4 womens wait for justice as cops accused of rape roam scot-free for 11 years

4 women's wait for justice as cops accused of rape roam scot-free for 11 years

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Sathya* was 25 years old and three months pregnant when she and three other women were bundled into a police van and raped deep inside a eucalyptus grove where no one could hear their screams. Burly cops pinned them down on the ground and stared into their eyes menacingly as they raped the Irular tribal women, one by one. Speaking to The Federal, 11 years after the incident, Sathya says...

Sathya* was 25 years old and three months pregnant when she and three other women were bundled into a police van and raped deep inside a eucalyptus grove where no one could hear their screams. Burly cops pinned them down on the ground and stared into their eyes menacingly as they raped the Irular tribal women, one by one. Speaking to The Federal, 11 years after the incident, Sathya says she remembers every bit of it, only “the criminal justice system has long forgotten us”.

It was around 3 pm on November 22, 2011, when three policemen in a two-wheeler climbed up to a hilltop, around 1.5 kilometres away from T Mandapam near Tirukovilur in Villupuram district of Tamil Nadu, and stopped outside a tiny hut. Inside, Sathya, her sister Vidhya* and their two sisters-in-law (brothers’ wives) were cooking food.

“Even before we could understand why the policemen showed up, they started slapping my husband. We were shocked. When my brother asked the policemen why they were beating my husband, they said he [husband] refused to show up at the police station where he was earlier called to do some menial job. Later, two of the cops took my husband in their two-wheeler while one of them went back walking,” recalls Sathya.

They asked the family to send Sathya’s father, who was not home at the time, to the police station once he was back. “However, they did not tell us which police station. We too were so scared and confused, it didn’t occur to ask which police station,” Sathya says.

What unfolded afterwards still haunts the family.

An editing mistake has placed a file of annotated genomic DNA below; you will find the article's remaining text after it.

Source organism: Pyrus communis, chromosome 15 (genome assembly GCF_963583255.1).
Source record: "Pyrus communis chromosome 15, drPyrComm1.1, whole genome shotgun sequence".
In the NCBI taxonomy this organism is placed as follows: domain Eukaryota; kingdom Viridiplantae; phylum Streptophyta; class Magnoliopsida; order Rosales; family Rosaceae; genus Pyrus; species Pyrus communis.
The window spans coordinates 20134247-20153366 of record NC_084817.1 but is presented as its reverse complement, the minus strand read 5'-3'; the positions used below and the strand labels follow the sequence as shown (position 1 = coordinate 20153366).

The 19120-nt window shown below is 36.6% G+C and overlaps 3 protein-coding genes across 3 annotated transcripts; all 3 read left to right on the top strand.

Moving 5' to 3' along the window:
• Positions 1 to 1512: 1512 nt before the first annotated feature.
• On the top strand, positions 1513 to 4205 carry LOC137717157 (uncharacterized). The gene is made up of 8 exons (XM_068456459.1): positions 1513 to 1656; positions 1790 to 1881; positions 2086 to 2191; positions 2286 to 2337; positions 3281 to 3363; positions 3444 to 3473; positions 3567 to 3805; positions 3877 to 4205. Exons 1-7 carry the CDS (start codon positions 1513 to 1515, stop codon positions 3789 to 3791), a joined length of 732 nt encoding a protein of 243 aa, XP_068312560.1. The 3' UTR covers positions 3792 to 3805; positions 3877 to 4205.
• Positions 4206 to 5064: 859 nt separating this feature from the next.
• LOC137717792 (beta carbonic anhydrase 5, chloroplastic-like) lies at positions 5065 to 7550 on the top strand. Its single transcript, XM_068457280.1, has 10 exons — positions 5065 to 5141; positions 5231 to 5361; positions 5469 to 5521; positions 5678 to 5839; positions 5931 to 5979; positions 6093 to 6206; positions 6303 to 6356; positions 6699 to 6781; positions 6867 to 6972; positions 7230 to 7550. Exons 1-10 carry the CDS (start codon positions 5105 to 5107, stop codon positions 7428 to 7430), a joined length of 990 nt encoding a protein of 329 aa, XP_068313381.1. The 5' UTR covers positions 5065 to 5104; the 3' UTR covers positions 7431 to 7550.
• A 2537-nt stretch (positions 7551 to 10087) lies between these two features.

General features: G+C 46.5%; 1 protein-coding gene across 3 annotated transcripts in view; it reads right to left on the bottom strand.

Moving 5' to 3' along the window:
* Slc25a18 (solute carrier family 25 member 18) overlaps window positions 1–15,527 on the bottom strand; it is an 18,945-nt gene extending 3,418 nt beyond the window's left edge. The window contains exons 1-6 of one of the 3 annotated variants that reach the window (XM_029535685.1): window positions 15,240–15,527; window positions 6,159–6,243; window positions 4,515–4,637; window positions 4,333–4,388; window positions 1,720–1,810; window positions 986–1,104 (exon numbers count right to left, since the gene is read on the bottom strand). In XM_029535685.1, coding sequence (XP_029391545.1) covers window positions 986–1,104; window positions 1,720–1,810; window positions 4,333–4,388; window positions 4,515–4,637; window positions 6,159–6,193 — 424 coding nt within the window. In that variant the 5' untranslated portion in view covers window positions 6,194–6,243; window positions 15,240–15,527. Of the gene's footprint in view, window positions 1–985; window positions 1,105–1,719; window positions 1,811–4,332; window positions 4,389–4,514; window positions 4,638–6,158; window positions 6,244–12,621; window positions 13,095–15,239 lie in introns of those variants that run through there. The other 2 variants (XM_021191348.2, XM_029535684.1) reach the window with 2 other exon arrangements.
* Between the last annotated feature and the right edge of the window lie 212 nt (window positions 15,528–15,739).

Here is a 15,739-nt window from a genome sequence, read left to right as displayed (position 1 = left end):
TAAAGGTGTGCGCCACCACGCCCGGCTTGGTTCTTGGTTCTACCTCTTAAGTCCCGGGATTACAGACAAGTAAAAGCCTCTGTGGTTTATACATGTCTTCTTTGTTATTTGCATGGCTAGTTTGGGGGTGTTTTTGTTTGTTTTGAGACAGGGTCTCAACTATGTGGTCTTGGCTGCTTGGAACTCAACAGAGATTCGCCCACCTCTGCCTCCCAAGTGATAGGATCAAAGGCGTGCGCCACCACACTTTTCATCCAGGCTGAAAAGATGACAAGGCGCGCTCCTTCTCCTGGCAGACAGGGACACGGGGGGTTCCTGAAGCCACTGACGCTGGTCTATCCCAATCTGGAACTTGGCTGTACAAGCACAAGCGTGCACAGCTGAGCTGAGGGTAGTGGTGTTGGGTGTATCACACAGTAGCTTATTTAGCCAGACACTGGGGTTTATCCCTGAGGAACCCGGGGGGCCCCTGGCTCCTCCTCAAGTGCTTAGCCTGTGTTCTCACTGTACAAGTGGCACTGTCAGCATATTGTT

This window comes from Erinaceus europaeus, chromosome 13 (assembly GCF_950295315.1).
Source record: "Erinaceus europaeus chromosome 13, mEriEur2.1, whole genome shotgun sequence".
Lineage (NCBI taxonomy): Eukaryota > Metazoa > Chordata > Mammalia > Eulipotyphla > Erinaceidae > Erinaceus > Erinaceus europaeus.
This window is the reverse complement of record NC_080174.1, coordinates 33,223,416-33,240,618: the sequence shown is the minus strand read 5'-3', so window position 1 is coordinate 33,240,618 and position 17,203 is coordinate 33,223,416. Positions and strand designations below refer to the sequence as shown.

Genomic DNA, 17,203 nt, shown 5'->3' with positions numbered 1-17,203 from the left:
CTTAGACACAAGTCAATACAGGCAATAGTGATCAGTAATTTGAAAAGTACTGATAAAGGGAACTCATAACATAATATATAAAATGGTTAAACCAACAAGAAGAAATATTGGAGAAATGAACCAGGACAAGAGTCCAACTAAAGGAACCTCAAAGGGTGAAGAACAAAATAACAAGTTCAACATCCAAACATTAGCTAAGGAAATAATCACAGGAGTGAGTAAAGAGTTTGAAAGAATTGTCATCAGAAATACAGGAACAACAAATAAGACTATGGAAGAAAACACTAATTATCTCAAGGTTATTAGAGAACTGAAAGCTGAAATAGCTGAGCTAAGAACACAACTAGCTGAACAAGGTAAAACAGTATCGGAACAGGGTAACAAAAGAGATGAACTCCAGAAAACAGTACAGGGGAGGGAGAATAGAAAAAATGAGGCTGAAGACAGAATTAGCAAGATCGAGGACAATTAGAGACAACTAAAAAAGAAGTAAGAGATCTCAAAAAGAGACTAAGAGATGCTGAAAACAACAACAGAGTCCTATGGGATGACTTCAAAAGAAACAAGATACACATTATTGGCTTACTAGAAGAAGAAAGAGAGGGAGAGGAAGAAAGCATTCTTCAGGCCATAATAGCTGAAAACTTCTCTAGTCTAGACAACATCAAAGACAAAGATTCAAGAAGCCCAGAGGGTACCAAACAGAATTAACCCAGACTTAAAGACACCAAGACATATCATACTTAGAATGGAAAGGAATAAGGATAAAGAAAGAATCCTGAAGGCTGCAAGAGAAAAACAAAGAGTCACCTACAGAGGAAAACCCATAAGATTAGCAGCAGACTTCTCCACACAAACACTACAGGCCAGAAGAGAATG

On the night of November 22, according to the family members, at least 15 policemen barged into their house and asked them to line up on the hilltop. They then bundled the four women along with Sathya’s mother into a police van.

The women were not told anything despite repeated pleas. “We thought we were being taken to the police station. But the van first stopped at the Tiruvannamalai road and halted there for a while before shifting all the five women into one van and driving into a eucalyptus farm,” Vidhya recalls.

After reaching the farm, the mother was made to wait near the van while the four women were dragged deep inside the eucalyptus grove.

“One cop asked me to remove my clothes. I cried and pleaded and pleaded. I also told him I was pregnant. He shouted at me and then gagged my mouth with cloth and pinned me down to the ground,” Sathya recalls the horrifying details. As her ordeal continued, Sathya could see the same was being done to the rest of the three women – all of them gagged and held against their will by their rapists in the stillness of the night. The only sound that Vidhya recalls was the swishing of the softly swaying eucalyptus leaves. The policemen then packed them back into the van along with their mother and dropped them home.

It took four days and a hell lot of efforts by the Pazhangudi Irular Pathukappu Sangam (Association for the Protection of the Irular Tribe) before a police complaint could finally be lodged on November 26, 2011, against the alleged rapists.

The Villupuram police finally registered a case against five policemen under sections 323 (punishment for voluntarily causing hurt), 363 (punishment for kidnapping), 427 (mischief causing damage to the amount of Rs 50), 376 (gang rape), read with 3(I) (xii) of The Scheduled Castes and the Scheduled Tribes (Prevention of Atrocities) Act.

But Sathya admits that she baulked under police pressure and turned hostile. “Right from the day of the reporting the incident, the police were trying their best to shield their colleagues. Soon after filing the complaint, we were taken to the police station for inquiry. Five women cops threatened me that to confirm the rape, doctors would conduct a test by inserting sticks and fingers inside my uterus which would kill my baby. I got scared and decided to lie to save my unborn child. But the other three women told the truth,” Sathya confesses.

It was only during the inquiry by a judicial magistrate that she gathered the courage to come out with the truth. This judicial inquiry came following a public interest litigation filed before the Madras High Court on November 28, 2011. The Thirukovilur judicial magistrate during the inquiry took the survivors to the crime scene. This is when Sathya could no longer keep quiet.